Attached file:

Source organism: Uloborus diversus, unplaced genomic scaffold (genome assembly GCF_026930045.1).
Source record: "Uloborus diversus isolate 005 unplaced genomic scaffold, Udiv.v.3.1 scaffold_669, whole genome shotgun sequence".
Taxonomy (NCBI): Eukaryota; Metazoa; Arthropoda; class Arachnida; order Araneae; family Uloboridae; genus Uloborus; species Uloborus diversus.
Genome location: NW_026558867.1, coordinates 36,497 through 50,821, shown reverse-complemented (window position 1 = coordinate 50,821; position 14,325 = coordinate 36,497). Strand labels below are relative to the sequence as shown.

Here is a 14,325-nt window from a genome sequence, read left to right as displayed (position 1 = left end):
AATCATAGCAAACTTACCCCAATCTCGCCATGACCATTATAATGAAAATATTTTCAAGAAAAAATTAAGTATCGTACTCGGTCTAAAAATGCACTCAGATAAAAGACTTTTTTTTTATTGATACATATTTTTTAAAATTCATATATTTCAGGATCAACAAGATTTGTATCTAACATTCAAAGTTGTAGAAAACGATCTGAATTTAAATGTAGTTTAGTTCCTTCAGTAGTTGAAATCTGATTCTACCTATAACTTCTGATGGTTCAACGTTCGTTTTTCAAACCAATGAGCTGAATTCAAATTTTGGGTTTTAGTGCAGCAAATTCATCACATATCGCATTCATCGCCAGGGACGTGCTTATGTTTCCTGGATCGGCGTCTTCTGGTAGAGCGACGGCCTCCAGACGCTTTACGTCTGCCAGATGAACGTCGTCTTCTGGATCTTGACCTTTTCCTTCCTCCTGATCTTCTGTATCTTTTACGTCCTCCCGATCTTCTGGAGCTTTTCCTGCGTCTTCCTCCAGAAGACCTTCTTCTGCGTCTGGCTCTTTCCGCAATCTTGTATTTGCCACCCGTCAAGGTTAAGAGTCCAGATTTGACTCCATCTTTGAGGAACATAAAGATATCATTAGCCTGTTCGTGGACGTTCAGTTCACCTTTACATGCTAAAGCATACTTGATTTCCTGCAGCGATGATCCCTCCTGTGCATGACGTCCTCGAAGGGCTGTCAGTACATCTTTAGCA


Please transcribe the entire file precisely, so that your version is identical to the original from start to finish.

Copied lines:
Source organism: Uloborus diversus, unplaced genomic scaffold (genome assembly GCF_026930045.1).
Source record: "Uloborus diversus isolate 005 unplaced genomic scaffold, Udiv.v.3.1 scaffold_669, whole genome shotgun sequence".
Taxonomy (NCBI): Eukaryota; Metazoa; Arthropoda; class Arachnida; order Araneae; family Uloboridae; genus Uloborus; species Uloborus diversus.
Genome location: NW_026558867.1, coordinates 36,497 through 50,821, shown reverse-complemented (window position 1 = coordinate 50,821; position 14,325 = coordinate 36,497). Strand labels below are relative to the sequence as shown.

Here is a 14,325-nt window from a genome sequence, read left to right as displayed (position 1 = left end):
AATCATAGCAAACTTACCCCAATCTCGCCATGACCATTATAATGAAAATATTTTCAAGAAAAAATTAAGTATCGTACTCGGTCTAAAAATGCACTCAGATAAAAGACTTTTTTTTTATTGATACATATTTTTTAAAATTCATATATTTCAGGATCAACAAGATTTGTATCTAACATTCAAAGTTGTAGAAAACGATCTGAATTTAAATGTAGTTTAGTTCCTTCAGTAGTTGAAATCTGATTCTACCTATAACTTCTGATGGTTCAACGTTCGTTTTTCAAACCAATGAGCTGAATTCAAATTTTGGGTTTTAGTGCAGCAAATTCATCACATATCGCATTCATCGCCAGGGACGTGCTTATGTTTCCTGGATCGGCGTCTTCTGGTAGAGCGACGGCCTCCAGACGCTTTACGTCTGCCAGATGAACGTCGTCTTCTGGATCTTGACCTTTTCCTTCCTCCTGATCTTCTGTATCTTTTACGTCCTCCCGATCTTCTGGAGCTTTTCCTGCGTCTTCCTCCAGAAGACCTTCTTCTGCGTCTGGCTCTTTCCGCAATCTTGTATTTGCCACCCGTCAAGGTTAAGAGTCCAGATTTGACTCCATCTTTGAGGAACATAAAGATATCATTAGCCTGTTCGTGGACGTTCAGTTCACCTTTACATGCTAAAGCATACTTGATTTCCTGCAGCGATGATCCCTCCTGTGCATGACGTCCTCGAAGGGCTGTCAGTACATCTTTAGCA